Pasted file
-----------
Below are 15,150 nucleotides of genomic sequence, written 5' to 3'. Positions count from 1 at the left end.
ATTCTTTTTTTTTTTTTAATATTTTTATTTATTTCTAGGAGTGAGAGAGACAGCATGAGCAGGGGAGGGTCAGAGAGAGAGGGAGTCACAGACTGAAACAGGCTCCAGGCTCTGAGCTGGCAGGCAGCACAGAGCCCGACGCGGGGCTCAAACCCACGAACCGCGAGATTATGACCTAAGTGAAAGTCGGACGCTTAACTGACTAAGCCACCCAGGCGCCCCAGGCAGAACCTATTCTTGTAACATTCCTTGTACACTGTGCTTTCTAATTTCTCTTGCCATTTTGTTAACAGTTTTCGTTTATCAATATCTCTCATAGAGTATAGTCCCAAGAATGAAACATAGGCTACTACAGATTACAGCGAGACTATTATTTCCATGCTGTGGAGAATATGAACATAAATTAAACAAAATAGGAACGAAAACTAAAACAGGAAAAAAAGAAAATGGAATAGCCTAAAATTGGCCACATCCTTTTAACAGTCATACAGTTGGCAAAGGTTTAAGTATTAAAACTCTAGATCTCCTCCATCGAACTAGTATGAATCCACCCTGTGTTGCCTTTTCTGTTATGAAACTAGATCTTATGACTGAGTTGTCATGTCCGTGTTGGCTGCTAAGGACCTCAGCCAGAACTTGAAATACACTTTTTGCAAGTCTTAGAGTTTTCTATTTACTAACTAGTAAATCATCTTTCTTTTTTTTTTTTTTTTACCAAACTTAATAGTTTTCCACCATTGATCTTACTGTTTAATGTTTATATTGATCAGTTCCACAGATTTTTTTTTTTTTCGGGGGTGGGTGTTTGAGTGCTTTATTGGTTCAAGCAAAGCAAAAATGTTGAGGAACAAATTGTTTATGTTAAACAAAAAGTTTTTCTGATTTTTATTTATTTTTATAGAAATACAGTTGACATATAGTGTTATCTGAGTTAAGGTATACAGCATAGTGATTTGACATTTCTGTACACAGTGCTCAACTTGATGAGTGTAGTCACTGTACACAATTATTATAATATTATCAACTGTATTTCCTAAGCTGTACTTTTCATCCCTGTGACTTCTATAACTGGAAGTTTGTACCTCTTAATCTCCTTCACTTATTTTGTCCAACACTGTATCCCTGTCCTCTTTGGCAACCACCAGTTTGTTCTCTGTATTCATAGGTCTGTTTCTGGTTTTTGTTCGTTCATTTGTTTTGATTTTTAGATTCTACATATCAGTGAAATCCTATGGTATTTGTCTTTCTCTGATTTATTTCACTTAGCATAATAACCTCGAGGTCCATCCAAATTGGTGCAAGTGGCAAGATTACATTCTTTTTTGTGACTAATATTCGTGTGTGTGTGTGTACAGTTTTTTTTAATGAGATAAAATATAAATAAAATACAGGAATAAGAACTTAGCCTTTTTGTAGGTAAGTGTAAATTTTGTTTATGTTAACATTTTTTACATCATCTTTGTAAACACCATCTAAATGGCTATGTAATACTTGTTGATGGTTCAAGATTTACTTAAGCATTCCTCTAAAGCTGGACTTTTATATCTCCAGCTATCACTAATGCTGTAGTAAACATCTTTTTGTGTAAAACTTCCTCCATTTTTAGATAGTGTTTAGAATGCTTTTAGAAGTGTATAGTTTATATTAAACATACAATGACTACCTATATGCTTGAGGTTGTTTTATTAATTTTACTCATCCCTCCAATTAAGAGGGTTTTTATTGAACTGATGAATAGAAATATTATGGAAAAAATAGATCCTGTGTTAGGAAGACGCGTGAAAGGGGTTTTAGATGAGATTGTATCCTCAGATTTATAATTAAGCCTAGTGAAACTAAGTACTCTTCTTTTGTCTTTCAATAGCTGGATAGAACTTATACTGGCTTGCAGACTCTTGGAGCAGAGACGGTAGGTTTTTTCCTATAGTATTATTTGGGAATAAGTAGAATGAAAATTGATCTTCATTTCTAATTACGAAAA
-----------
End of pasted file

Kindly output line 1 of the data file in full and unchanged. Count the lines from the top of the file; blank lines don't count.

Below are 15,150 nucleotides of genomic sequence, written 5' to 3'. Positions count from 1 at the left end.